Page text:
But Mr Blair may struggle to push his raft of bills through parliament afterhis party’s majority was slashed from 161 seats to just 67 in this month’s general election.
The Prime Minister said the ID card scheme would “protect our citizens from terrorism and crime”.
Opponents fear a national ID card, carrying biometric details such as fingerprints or iris scans, would erode civil liberties.
“An ID card scheme will take time to set up. It is essential that we begin now,” Mr Blair told parliament.
“I urge other parties to think carefully before opposing what is necessary for our security, to combat fraud, to tackle illegal immigration and which the new technology makes the obvious policy for security in the times in which we live,” he said.
A group of rebellious Labour lawmakers are unhappy with Mr Blair’s leadership and could scupper legislation if they vote with opposition parties.
The government wants to set up a National Identity Register, containing biometric details of every British citizen.
“We need ID cards as soon as possible for foreign nationals entering Britain on more than a short term visa,” Mr Blair added.
Shami Chakrabarti, director of the human rights group Liberty, accused the government of a “chronic lack of respect for our democratic traditions.”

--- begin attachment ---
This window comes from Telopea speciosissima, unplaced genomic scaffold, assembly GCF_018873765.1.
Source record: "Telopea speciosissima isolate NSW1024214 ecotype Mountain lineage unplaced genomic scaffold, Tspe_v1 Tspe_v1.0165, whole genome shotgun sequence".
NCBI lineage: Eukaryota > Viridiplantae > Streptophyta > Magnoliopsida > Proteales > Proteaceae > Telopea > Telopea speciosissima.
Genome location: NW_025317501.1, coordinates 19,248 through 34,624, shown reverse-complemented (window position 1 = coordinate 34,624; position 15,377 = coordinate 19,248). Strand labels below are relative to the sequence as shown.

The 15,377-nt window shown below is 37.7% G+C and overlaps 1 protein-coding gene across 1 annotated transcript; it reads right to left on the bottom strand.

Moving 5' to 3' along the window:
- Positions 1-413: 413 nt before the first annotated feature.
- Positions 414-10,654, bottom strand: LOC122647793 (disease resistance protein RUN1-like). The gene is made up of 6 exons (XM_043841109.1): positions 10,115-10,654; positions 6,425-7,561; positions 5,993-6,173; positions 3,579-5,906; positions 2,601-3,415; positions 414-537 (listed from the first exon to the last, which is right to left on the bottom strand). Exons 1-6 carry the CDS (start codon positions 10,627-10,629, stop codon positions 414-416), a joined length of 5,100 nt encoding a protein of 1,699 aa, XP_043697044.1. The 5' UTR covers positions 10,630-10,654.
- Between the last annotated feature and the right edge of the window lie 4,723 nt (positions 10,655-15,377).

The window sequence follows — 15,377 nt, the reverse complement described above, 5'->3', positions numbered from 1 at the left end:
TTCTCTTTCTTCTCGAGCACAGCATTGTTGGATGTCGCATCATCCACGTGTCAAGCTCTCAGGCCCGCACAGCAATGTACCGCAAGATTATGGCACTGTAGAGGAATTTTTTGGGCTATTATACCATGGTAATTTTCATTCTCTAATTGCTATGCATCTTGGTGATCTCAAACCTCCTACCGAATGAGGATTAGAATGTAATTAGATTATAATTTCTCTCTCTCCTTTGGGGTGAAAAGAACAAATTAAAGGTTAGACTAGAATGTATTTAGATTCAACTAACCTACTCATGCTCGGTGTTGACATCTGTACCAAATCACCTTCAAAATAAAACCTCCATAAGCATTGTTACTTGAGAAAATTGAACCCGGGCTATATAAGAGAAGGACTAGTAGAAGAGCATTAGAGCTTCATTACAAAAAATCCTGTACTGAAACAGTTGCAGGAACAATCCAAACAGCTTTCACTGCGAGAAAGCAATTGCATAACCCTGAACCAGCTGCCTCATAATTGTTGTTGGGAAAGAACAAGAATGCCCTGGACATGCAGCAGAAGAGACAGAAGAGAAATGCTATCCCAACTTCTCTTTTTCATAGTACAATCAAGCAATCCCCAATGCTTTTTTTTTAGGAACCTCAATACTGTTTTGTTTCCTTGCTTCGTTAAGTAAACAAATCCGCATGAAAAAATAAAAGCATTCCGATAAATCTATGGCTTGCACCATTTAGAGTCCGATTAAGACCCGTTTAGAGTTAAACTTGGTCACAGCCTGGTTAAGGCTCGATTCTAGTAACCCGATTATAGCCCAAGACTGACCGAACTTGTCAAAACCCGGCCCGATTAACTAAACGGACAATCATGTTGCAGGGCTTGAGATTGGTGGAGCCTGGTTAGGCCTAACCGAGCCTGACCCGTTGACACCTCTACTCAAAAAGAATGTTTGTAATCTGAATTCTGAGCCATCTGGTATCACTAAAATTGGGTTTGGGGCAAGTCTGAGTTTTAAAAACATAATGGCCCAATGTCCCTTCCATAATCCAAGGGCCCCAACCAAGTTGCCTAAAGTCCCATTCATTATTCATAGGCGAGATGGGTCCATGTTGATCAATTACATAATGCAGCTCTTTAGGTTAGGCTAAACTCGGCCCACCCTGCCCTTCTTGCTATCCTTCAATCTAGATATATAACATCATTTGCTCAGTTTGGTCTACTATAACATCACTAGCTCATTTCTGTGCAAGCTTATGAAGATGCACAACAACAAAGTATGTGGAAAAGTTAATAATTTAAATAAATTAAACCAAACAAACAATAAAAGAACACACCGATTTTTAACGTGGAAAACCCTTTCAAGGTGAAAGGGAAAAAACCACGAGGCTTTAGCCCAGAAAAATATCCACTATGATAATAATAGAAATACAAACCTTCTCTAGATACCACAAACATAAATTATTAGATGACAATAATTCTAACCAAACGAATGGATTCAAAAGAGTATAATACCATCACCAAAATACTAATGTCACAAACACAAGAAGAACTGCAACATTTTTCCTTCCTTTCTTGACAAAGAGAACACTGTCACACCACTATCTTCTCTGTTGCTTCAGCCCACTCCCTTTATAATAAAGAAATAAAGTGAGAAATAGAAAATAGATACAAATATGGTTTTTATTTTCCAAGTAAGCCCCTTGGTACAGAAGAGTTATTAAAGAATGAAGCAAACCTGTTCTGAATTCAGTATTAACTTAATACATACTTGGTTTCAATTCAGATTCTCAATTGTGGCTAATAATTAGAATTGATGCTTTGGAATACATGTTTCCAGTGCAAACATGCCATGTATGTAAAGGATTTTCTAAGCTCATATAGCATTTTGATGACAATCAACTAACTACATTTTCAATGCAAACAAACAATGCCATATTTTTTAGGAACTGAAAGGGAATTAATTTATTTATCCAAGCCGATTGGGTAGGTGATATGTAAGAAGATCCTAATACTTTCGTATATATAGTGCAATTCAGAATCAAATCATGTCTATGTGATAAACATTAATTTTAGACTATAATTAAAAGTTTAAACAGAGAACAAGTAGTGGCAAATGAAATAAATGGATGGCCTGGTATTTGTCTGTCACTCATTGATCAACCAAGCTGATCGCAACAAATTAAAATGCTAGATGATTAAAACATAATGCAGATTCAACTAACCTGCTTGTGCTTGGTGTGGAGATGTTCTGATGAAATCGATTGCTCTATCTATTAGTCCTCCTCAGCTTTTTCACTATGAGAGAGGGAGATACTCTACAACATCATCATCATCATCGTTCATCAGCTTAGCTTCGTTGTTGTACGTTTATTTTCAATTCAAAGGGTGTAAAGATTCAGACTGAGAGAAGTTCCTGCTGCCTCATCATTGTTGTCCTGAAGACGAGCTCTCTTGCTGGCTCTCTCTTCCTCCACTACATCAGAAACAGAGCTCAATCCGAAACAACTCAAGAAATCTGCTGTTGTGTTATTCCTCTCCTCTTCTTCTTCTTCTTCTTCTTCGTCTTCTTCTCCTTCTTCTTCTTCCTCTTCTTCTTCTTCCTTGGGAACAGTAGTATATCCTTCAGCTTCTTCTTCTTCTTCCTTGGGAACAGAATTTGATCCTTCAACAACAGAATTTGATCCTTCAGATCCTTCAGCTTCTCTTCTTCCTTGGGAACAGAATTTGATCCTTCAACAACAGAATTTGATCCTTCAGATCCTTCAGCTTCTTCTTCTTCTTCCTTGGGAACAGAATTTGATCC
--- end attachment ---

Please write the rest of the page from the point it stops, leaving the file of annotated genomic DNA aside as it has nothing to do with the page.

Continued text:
ID cards are commonplace in most European countries, but have never been permanently introduced in Britain.
The government also revived plans, first floated after the September 11, 2001 attacks, for making incitement to religious hatred a crime.
Ministers say the law would protect minorities from bias and target extremists who use religion to stir up tension.
Opponents, who have already forced the government to drop the plans twice, fear it could undermine freedom of speech.
On other security measures Mr Blair’s draft Counter Terrorism Bill intends to make it easier to secure terrorist convictions.
An immigration bill will ensure only skilled workers who speak English have the right to settle in Britain permanently.
The Prime Minister, in power since 1997, has promised to step down near the end of his third term, with finance minister Gordon Brown seen as a likely successor.